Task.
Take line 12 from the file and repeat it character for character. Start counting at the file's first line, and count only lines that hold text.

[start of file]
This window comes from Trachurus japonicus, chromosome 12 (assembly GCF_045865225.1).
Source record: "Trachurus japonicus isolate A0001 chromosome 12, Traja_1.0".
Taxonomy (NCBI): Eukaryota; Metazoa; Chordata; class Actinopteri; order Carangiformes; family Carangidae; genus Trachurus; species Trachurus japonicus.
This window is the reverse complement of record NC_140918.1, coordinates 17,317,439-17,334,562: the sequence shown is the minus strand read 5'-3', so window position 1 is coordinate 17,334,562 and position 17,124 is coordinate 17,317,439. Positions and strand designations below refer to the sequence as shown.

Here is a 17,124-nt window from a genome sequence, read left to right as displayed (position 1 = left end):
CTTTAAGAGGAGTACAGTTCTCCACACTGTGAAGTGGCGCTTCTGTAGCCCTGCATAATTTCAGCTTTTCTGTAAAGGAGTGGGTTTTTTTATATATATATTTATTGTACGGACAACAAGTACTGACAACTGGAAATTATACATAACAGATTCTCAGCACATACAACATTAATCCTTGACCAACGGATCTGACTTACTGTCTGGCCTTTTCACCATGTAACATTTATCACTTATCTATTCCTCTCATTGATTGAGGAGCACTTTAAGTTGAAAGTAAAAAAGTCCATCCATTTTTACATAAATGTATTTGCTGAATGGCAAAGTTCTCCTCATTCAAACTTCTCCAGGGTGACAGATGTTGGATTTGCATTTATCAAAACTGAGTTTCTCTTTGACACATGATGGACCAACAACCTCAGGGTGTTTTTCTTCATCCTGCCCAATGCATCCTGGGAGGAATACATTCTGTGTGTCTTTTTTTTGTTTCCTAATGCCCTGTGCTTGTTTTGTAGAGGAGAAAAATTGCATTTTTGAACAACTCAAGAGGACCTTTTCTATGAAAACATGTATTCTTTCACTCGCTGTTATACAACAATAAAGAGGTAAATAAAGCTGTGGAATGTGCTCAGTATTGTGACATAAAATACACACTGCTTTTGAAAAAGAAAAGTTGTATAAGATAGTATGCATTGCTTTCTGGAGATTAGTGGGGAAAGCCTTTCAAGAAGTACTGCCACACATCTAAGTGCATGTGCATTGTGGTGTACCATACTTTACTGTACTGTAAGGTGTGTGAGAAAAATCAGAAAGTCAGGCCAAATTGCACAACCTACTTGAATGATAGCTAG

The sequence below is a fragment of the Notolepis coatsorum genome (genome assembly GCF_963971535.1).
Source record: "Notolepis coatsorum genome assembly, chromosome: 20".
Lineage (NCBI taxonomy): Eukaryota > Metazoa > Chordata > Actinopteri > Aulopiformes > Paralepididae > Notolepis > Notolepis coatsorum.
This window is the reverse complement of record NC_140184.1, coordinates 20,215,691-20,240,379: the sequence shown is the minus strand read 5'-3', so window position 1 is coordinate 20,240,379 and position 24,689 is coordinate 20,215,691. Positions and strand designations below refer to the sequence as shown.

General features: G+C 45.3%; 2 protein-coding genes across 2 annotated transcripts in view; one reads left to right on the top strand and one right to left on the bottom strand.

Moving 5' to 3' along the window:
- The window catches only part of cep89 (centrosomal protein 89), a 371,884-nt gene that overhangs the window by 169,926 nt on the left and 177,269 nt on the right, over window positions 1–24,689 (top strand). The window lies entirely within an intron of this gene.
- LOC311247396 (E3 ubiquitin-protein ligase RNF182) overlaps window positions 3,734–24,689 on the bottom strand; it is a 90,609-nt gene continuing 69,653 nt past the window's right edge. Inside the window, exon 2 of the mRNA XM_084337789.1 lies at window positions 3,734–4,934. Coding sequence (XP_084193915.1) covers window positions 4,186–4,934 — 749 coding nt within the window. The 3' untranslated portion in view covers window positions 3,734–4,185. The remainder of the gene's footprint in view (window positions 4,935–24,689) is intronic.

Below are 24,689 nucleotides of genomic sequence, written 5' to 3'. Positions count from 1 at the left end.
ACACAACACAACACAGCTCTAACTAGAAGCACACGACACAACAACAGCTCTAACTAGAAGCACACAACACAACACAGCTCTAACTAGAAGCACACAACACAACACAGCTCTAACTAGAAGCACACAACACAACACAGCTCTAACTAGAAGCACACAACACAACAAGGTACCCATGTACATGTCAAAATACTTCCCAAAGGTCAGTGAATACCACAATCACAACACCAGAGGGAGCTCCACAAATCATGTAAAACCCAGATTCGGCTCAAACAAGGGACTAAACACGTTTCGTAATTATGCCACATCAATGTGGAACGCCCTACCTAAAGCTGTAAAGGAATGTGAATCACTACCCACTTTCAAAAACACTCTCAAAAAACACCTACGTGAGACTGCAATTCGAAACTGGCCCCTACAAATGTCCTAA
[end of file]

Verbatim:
Moving 5' to 3' along the window: